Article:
Locals headed for Cocoa surf contest
Brandon Mills is the guitarist for the
Island Rockers and an Anna Maria Island
skimboard champion. The band will be
performing at the National Kidney
Foundation Pro-Am Surf Festival in
Cocoa Beach on Labor Day weekend.
A surfing tradition started by Anna Maria Island native twins Rich and Phil Salick will celebrate its 25th anniversary on Labor Day weekend when the air horn blows at the National Kidney Foundation Pro-Am Surf Festival in Cocoa Beach.
Two other Island native siblings, Giorgio and Izzi Gomez, grandchildren of Jim and Ronee Brady of the West Coast Surf Shop in Holmes Beach, will compete in the contest, which has drawn 100,000 spectators in the past.
Another sibling pair and their bandmates – the Island Rockers – will perform at the festival; Lexi Achor, 14, and Abbey Achor, 9, sing and play bass with drummer Ethan Bertrand, 9, and guitarist Brandon Mills, 10, nephew of the Salicks and a local skimboard champion.
This is the first road trip for the Island Rockers, three of whom attend Anna Maria Elementary School. Besides standards such as “Sweet Home Chicago” and “Johnny B. Goode,” they have some original songs under their belts, and far from being nervous, they are stoked.
“I’m used to playing in front of people,” said Bertrand, including the recent Anna Maria Bayfest. Led by Island music instructor Scott Achor, the band won an online talent contest based on votes for their performance at the Gulf Coast Talent and Film Expo in Palmetto last year and also won first place in the 2009 Anna Maria Island Community Center talent show.
Waves of compassion
Surfer Rich Salick is no stranger to awards, either, as a member of the USA Martial Arts Black Belt Hall of Fame and the Surfing Hall of Fame.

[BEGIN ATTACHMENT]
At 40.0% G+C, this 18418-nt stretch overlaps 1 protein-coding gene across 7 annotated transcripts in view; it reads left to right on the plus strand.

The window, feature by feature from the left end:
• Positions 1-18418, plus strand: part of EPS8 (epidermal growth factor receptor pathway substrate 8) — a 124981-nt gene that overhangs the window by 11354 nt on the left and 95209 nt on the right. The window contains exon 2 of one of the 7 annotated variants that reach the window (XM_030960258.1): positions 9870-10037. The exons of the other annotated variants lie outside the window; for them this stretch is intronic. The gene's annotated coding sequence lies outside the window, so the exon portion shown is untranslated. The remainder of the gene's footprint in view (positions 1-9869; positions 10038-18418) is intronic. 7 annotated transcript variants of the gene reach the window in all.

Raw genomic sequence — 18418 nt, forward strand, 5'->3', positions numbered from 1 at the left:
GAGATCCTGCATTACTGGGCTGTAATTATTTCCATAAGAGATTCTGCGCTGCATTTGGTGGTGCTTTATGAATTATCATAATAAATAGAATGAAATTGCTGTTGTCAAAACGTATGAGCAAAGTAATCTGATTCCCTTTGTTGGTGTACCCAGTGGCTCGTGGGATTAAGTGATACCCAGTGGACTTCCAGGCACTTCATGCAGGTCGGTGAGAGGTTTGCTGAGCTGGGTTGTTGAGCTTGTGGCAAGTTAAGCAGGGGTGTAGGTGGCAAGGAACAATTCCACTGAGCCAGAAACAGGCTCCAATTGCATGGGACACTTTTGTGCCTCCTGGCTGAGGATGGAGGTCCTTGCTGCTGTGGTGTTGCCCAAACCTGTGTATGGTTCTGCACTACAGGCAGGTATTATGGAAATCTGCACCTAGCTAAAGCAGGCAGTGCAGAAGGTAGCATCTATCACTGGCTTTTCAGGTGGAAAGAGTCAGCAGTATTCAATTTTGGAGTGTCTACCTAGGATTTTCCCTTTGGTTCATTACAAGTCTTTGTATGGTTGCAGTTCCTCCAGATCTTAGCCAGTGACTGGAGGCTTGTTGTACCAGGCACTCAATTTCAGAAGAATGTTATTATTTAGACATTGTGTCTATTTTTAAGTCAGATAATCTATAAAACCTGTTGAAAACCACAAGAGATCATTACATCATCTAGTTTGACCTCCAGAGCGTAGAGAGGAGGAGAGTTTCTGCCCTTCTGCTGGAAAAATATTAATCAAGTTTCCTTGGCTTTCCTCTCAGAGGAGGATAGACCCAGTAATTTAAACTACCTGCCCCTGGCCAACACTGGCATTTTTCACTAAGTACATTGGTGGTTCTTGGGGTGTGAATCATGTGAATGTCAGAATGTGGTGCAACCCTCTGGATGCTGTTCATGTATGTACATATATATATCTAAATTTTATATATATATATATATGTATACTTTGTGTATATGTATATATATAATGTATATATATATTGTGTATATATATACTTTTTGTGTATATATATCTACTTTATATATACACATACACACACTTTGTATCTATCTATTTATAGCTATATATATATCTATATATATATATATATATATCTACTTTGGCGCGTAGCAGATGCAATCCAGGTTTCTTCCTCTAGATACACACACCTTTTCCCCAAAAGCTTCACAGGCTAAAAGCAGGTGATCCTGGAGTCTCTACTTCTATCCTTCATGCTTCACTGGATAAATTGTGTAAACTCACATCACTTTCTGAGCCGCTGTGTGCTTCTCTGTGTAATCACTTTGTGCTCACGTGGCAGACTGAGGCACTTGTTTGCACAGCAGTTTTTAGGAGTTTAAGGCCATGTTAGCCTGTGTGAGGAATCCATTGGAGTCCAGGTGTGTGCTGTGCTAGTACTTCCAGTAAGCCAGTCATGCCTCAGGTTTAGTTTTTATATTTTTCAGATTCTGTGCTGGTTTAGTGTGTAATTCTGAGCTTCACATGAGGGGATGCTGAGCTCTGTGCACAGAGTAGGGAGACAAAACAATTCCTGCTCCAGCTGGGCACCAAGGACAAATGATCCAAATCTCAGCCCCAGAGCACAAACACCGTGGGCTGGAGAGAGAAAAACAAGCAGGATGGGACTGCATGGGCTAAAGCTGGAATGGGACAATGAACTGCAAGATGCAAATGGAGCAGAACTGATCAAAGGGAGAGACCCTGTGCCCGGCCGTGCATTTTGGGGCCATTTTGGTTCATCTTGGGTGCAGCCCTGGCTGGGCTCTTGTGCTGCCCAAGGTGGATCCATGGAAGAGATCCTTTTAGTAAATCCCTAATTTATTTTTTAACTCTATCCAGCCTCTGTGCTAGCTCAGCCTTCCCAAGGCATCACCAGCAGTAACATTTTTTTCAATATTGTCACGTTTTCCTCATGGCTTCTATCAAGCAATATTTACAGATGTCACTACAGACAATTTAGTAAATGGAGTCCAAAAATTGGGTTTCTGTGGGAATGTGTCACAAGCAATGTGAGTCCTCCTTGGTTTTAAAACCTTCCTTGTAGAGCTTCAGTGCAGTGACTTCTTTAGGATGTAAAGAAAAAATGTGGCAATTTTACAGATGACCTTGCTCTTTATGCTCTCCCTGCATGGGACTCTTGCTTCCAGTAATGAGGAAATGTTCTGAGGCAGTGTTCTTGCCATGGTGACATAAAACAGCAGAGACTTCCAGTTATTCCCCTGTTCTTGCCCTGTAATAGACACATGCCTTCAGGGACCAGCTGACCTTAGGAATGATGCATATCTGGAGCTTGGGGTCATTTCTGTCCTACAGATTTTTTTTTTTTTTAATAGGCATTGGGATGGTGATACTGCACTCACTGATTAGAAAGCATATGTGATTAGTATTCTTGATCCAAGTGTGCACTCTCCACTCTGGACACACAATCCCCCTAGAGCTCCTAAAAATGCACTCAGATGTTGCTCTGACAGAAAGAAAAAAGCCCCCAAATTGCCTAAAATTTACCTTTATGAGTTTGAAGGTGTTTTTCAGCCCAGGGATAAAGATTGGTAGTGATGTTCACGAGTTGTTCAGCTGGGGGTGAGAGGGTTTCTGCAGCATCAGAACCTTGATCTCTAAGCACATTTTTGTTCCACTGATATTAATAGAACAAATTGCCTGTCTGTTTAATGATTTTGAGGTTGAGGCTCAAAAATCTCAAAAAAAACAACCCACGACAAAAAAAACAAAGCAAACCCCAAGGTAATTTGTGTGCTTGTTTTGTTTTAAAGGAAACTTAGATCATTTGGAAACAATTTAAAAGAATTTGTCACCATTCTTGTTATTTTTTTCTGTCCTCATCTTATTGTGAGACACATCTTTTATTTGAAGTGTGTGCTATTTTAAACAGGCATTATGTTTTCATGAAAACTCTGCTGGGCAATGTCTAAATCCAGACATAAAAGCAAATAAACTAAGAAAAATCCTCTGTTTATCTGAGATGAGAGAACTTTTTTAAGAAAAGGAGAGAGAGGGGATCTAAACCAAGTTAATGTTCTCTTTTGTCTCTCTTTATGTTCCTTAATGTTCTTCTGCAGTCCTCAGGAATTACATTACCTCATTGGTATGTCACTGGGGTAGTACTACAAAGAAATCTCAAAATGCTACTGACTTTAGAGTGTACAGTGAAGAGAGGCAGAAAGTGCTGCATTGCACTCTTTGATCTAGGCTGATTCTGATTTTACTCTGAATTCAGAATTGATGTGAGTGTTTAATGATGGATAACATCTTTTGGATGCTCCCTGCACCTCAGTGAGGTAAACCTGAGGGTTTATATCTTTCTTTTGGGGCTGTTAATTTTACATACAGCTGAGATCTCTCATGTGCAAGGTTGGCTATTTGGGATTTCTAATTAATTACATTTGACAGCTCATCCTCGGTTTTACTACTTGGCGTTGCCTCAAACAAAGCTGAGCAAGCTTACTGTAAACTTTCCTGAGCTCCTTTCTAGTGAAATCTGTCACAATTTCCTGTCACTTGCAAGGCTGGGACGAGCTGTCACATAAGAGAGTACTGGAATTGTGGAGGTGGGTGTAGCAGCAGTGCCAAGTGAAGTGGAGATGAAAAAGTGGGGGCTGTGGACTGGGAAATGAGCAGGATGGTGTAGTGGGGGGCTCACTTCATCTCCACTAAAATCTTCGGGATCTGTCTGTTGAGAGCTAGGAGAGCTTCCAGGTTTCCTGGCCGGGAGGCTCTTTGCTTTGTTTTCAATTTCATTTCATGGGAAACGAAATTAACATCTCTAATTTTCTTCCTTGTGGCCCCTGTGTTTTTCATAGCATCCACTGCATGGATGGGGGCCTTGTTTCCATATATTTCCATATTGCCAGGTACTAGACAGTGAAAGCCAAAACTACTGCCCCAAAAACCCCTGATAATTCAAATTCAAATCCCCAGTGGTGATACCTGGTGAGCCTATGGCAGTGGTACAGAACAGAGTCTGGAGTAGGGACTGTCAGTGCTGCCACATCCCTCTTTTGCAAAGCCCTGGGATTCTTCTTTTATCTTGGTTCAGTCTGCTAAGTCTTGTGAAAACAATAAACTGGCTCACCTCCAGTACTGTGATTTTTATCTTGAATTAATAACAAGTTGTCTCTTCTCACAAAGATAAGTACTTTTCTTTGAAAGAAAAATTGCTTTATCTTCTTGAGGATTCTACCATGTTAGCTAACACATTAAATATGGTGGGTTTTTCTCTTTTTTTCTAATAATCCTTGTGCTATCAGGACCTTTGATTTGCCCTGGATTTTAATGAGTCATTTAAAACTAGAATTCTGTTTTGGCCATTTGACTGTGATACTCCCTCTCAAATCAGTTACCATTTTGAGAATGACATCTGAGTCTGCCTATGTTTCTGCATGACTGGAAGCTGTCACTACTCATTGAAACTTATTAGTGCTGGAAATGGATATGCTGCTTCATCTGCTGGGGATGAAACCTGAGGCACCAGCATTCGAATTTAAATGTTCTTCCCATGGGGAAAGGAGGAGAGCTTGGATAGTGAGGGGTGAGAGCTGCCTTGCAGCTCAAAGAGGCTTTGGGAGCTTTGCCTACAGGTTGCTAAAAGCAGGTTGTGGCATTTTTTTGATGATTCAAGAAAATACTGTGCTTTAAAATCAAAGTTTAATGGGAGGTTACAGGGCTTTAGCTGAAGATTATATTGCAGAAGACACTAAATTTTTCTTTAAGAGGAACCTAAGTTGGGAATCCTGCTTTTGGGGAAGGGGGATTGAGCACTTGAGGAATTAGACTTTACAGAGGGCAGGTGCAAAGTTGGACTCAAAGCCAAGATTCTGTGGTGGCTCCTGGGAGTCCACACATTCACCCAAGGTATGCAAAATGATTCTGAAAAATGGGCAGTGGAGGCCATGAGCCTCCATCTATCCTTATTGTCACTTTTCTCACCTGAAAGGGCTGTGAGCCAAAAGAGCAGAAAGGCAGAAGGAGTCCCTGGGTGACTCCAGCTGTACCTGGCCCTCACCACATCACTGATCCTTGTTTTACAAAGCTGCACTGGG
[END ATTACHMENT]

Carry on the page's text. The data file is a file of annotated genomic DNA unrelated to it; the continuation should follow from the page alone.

He had qualified for the world championships as a member of the World Surfing Team in 1973 when he was stricken with kidney disease. His brother, Phil, also a Surfing Hall of Fame member, donated one of his kidneys, enabling Rich to return to surfing with the permission of one of his doctors, Dr. Robert Cade, the inventor of Gatorade.
Salick’s comeback as a pro surfer garnered him a first place trophy and recognition as the first athlete ever to return to his sport at the professional level after a kidney transplant.
The brothers started the surfing contest to raise funds for local dialysis patients, a shop-versus-shop competition between the Cocoa Beach businesses Ocean Avenue Shop and Salick Surfboards, where Rich built surfing legend Kelly Slater’s first surfboard for the 8-year-old grom.
The first Florida Team Invitational tournament raised $125. The contest rose to the next level when Dr. C. Craig Tisher of the National Kidney Foundation heard about the Salicks and suggested a national event.
Last year, that event raised more than $140,000 for the National Kidney Foundation; to date, it has raised more than $4 million.
Rich has had two more kidney transplants since the first one, from his older brother, Channing, and his younger brother, Wilson, and also is battling leiomyosarcoma, a form of cancer. He continues to work for transplant and dialysis patients as Director of Community Relations for the National Kidney Foundation of Florida.
The 25th Annual NKF Surf Festival has grown into the largest charity surfing competition in the world, increasing awareness of kidney disease with an emphasis on prevention and support for organ donation and transplantation.